I’m a little sick of myself and ready to move forward from sadness.  Non-fertility-related good things are happening and I need to notice them.  My husband and I have been trying to formulate the Tennessee plan since early last year, when we picked a spot in that beautiful state, flew down to check it out, and ended up buying a big-ish piece of sorta virgin land.  It still freaks me out that we own that much land.  It’s like our own national park, it seems so big to me.  The topography of Tennessee is pretty amazing after living here in Flatland for 15 years.  It’s so seductive to drive up the hill that leads to our land, turn the corner and find ourselves in our very own hidden valley.  It’s also covered with rotting fallen pine trees, which is why we got it sorta cheap; the lumber company that owned this land dumped it because of international competition and because the pine trees got "et up" by the Japanese white pine beetle.  It’s definitely a fixer-upper.

Anyway, some stars lined up this week and my husband has gotten the first glimmerings of a green light towards a way to continue his present job from out of state.  So we don’t have to move until we’re ready, and many things have to happen before we’re ready; but at least "we" have a job.   I, of course, intend for mommying to be my job.  There are fertility clinics in East Tennessee, but my vision for the past year+ has been that we get the babies born here, and end up there right when we need the bigger house, the yard, and the very inviting climate that allows us to enjoy being outside for more than a few months out of the year.  But that vision and that timing is starting to warp a bit; now it’s almost as if I can’t gain admittance to TN without an infant or two.  But my husband is helpful when I need to be talked out of warped visions and so I’m going to breathe and know that It Will All Work Out.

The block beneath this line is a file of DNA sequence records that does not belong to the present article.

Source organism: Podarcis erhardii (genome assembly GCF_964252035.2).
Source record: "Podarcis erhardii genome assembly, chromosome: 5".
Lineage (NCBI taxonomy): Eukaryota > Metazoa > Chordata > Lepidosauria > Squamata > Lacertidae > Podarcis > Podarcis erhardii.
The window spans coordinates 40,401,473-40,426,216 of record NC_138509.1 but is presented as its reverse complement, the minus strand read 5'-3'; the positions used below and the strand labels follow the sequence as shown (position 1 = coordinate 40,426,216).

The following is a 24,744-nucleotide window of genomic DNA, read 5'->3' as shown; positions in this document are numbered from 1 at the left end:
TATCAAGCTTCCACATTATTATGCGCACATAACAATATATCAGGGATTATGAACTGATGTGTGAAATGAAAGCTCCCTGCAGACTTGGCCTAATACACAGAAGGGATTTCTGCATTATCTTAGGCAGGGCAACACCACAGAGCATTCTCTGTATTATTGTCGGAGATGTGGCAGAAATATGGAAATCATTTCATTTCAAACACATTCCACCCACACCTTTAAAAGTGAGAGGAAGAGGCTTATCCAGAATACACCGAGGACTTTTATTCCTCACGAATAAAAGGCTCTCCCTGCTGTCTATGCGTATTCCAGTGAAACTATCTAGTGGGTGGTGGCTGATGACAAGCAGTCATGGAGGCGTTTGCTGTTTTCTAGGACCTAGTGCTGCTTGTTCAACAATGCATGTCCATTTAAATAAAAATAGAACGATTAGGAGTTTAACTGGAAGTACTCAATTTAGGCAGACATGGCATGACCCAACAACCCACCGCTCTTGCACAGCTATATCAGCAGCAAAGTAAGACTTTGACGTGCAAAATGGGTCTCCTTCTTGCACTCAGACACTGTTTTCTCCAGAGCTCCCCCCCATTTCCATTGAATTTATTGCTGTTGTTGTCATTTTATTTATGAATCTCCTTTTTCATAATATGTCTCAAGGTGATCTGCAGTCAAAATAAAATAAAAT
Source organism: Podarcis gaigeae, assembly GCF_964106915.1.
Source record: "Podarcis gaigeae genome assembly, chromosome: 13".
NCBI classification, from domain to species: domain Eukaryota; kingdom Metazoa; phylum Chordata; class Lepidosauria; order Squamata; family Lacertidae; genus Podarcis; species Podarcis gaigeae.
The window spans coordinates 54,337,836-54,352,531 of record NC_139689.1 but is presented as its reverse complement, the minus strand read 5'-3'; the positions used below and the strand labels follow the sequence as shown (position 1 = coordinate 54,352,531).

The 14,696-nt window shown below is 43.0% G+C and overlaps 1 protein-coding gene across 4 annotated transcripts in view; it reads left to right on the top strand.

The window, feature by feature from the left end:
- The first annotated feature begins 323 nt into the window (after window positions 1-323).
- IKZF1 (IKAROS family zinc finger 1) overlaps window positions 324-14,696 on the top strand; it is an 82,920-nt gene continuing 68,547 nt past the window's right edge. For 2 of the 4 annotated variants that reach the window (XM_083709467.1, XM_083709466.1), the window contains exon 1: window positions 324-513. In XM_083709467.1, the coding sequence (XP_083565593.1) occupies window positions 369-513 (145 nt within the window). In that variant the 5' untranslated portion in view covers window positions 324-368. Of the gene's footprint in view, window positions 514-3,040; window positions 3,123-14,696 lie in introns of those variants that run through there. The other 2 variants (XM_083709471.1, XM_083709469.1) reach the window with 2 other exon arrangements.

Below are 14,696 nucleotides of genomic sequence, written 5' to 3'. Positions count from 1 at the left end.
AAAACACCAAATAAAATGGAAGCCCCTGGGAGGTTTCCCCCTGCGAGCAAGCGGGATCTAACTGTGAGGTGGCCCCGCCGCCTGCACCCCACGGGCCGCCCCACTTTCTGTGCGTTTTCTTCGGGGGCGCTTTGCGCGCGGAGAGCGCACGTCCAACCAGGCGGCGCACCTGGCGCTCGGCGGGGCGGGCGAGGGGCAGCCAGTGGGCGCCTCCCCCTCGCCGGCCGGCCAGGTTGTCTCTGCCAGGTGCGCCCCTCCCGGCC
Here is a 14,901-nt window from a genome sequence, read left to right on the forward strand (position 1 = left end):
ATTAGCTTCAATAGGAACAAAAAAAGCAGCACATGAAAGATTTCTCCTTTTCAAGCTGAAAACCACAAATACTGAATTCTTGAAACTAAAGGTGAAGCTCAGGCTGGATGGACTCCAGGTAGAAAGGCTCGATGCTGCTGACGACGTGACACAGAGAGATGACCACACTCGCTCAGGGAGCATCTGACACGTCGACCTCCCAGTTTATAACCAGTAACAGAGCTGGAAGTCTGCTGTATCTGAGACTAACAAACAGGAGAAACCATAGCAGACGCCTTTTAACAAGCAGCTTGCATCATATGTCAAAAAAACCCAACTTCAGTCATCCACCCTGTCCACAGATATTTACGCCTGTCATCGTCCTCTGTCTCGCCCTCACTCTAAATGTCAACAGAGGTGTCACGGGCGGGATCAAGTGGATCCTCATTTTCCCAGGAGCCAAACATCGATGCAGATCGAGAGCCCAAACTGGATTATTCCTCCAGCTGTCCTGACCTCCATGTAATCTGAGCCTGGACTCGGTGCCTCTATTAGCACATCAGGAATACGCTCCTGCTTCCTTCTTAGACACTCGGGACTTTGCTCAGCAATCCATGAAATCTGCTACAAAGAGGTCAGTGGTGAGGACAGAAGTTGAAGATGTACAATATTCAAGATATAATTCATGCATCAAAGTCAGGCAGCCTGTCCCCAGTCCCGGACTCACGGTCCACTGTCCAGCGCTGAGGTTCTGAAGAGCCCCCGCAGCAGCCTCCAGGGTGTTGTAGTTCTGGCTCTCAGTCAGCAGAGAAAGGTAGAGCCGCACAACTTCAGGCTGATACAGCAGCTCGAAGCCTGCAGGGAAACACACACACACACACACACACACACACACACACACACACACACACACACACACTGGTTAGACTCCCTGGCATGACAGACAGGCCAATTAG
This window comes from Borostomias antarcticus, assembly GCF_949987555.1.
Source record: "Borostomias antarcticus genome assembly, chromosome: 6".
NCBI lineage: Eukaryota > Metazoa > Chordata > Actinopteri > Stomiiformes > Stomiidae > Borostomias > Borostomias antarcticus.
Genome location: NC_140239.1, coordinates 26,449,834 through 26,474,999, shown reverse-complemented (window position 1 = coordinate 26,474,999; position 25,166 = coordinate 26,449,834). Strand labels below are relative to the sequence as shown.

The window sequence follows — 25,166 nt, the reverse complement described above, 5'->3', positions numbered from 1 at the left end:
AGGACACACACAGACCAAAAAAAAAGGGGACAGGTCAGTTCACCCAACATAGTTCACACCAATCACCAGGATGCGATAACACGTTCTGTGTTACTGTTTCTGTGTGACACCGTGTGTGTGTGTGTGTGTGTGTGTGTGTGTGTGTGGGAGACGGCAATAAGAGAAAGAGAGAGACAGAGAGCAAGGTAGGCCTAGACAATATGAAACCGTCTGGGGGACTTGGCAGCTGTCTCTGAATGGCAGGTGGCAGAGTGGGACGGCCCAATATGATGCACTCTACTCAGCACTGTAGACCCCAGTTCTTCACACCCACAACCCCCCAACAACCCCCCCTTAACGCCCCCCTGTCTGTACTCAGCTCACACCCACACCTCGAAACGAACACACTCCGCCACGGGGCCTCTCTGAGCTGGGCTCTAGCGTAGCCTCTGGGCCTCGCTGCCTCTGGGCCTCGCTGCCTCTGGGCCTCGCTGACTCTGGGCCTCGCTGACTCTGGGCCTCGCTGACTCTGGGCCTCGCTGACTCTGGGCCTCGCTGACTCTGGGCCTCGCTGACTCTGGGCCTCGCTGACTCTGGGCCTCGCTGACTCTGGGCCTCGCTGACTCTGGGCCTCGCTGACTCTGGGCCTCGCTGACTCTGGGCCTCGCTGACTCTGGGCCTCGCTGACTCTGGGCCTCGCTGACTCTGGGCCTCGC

Tennessee is green hills and really, really nice weather and an affordable house big enough to have my entire family for Christmas.  It’s a little town outside of a little city where most people go to church on Wednesday night, where everybody seems to know everybody else just because they’re that friendly, and Smoky Mountain National Park is an hour away.  It’s also a state that favors coal power plants over any other fuel source, where the "n" word is accepted in casual conversation, and where burning leaves (and possibly lynching) is still allowed.  They have most of the stores needed for survival, like Whole Foods and Bed, Bath and Beyond; but we would not be able to fall out our front door and find real Mexican or cheap Thai or much else beyond a handful of very good restaurants.  Most of all, our friends are not in East Tennessee and that’s pretty scary.

But we know we’re going, and we’re starting to have a little bit more momentum towards going, and it’s such a known part of who we are now that it feels like destiny.  I’ve moved only once in my life, from Northern Virginia / DC area to the Midwest, and I can tell  you it takes a lot of gearing up and planning and agonizing before I can finally slam the car door and GO.   I can’t say I’m excited because I’m scared too.  But I’m glad we’re getting some green lights and moving forward; being stuck in between is, as my 5-year old nephew used to say, "the wust."